Toll of disease on Trump may raise deep questions
If president’s Covid-19 worsens, campaign will weaken and succession may loom
US president Donald Trump and first lady Melania Trump: diagnosis takes him away from the campaign trail at a crucial time. Photograph: Mandel Ngan
The news that Donald Trump and his wife Melania have tested positive for coronavirus has rocked the US presidential campaign.
Trump announced the news in the early hours of Friday, after earlier confirmation that Hope Hicks, one of his closest aides, had tested positive.
The question of how this plays politically will depend on how his condition evolves. While some patients suffer only mild symptoms, others’ medical situation can deteriorate rapidly. British prime minister Boris Johnson was admitted to hospital 10 days after he was initially diagnosed.
While White House doctor Sean Conley did not specify if the president was symptomatic in his memo confirming his positive test, saying only that the president and first lady were “both well at this time”, we later learned from Trump’s chief of staff Mark Meadows that the president was displaying mild symptoms.
This implies that he contracted the disease some days ago. There were unconfirmed reports that, to those close to him, the president appeared lethargic on Wednesday and Thursday. The fact his campaign rally on Wednesday night in Minnesota finished after 45 minutes – about half the length of most of his events – also raised concerns.
Symptoms and vindication
For a president who has repeatedly played down coronavirus, his diagnosis could play two ways. If he exhibits only mild symptoms, he may see it as vindication of his claim that Covid-19 is no worse than the seasonal flu.
But if his condition deteriorates, fundamental questions will be raised about his handling of the pandemic, which has claimed the lives of more than 200,000 Americans. As recently as Tuesday he mocked Joe Biden, at their debate in Cleveland, for excessive mask-wearing. “Every time you see him he’s got a mask. He could be speaking 200 feet away . . . and he shows up with the biggest mask I’ve ever seen.”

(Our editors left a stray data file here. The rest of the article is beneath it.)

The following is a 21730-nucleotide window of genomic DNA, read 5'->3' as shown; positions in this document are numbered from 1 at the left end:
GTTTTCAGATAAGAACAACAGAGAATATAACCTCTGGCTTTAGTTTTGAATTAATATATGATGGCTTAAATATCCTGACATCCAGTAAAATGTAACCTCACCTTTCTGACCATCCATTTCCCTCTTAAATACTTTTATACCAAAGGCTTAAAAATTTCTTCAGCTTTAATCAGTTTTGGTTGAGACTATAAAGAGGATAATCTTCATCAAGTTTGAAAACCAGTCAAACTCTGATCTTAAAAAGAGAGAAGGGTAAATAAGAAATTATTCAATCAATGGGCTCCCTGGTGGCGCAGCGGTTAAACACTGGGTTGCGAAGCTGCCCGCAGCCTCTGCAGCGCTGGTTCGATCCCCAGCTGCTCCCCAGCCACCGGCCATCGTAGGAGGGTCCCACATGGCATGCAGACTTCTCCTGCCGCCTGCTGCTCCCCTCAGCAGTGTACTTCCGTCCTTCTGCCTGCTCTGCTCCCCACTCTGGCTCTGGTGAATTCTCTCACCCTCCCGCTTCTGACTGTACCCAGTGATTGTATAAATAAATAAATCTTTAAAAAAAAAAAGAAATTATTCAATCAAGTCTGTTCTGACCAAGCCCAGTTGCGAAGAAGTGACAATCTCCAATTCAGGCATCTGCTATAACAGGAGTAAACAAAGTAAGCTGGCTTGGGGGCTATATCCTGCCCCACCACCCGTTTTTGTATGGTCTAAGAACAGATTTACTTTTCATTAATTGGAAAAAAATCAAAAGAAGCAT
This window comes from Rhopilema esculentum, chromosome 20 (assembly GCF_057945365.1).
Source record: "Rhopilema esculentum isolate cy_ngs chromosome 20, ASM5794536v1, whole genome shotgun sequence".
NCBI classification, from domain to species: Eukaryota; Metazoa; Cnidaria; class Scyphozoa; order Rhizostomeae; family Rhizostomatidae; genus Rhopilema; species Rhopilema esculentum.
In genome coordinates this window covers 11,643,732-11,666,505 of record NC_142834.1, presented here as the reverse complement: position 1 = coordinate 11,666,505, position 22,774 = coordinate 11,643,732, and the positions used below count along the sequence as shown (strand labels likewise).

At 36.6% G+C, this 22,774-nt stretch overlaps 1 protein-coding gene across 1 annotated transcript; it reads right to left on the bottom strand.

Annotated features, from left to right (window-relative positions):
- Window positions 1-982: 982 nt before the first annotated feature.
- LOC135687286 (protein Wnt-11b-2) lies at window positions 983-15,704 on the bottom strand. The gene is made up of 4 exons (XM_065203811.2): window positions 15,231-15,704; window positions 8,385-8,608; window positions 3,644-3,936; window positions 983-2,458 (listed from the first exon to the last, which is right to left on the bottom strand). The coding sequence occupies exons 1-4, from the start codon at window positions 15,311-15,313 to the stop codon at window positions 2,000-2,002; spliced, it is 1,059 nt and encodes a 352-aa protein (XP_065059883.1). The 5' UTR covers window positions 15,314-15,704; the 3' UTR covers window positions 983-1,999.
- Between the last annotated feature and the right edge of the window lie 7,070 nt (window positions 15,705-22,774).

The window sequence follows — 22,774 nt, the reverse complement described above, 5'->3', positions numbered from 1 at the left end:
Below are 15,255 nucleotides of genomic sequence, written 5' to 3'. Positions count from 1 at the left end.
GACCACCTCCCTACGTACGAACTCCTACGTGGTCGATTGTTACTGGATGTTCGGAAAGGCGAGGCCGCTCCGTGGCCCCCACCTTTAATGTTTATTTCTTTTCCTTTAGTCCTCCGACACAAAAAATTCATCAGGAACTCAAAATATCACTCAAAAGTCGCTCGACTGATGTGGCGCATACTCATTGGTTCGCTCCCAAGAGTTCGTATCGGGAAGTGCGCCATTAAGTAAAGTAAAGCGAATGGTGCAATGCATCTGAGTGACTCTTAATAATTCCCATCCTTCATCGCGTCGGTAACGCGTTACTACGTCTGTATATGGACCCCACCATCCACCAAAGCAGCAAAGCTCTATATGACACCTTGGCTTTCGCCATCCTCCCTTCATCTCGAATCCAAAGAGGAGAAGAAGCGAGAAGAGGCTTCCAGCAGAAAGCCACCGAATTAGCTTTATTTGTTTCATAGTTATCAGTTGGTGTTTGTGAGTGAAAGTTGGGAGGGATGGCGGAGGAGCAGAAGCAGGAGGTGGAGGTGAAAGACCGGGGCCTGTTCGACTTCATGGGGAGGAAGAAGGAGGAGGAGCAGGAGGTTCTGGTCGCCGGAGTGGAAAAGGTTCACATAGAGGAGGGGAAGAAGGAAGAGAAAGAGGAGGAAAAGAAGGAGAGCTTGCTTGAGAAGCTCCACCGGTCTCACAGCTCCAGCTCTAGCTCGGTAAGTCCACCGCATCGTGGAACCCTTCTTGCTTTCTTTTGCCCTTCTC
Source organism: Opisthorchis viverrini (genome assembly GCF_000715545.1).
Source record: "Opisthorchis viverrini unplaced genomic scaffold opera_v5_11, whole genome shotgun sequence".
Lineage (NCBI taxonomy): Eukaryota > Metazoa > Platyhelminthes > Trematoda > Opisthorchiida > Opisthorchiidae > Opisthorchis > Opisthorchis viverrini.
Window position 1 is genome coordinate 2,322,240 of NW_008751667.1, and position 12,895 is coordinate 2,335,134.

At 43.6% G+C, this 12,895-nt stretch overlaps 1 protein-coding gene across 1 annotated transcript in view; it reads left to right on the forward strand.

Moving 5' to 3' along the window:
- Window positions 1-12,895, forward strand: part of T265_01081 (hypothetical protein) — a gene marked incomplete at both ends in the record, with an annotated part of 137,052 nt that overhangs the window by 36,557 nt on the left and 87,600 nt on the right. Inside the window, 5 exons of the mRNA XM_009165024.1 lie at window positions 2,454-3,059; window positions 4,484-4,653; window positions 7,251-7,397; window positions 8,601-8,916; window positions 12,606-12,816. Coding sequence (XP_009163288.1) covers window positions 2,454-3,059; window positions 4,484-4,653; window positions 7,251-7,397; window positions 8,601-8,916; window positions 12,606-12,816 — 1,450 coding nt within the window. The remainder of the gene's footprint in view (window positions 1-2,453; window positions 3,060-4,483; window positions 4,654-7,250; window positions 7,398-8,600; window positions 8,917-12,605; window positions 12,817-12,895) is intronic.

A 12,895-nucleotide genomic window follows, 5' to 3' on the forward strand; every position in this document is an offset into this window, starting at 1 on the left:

Biden’s negative test on Friday means many Americans are likely to view his cautious approach to the virus as wise.
Should Trump fall seriously ill, the issue of succession also arises. The 25th amendment to the constitution – added after the assassination of John F Kennedy in 1963 – states that the vice-president assumes the role of commander-in-chief if the president becomes incapacitated.
The president would have to send a formal notice to the House and Senate stating he was “unable to discharge the powers and duties of his office”, though a clause does allow for a transfer without his consent. While Mike Pence tested negative on Friday, if he too were to become incapacitated, the second in line to assume the office of the presidency is speaker of the House of Representatives, Nancy Pelosi.
In any event, Trump’s diagnosis takes him away from the campaign trail at a crucial time. His campaign team confirmed that all previously announced events featuring the president would be postponed or switched to virtual events.
At the same time, Biden is continuing with his schedule, appearing in Michigan on Friday – an ironic turn-of-events given that Trump had labelled his opponent “hidin’ Biden” for not being more present on the campaign trail.
The development also shifts the focus on to the coronavirus pandemic – a topic the Trump team has been eager to move past in the final weeks of the campaign but Biden has been keen to highlight.
Trump’s contraction of Covid-19 also threatens to upend business in Washington. Republican senator Mike Lee, who accompanied supreme court nominee Amy Coney Barrett during her meetings with senators this week, has tested positive. Lee is one of 22 senators on the Senate judiciary committee, which is scheduled to begin confirmation hearings for the supreme court vacancy next week. Barrett herself has tested negative.
Capitol Hill has had minimal protections against the virus in place. Though mask-wearing is required on the House floor, it is not required in the Republican-controlled Senate. As evidenced by Minister for Foreign Affairs Simon Coveney’s multiple in-person meetings this week on the hill, social distancing is limited and there is no testing or contract-tracing system in place.
As Washington awaits to learn the full pool of people who may have been infected, the implications go far beyond the presidential campaign.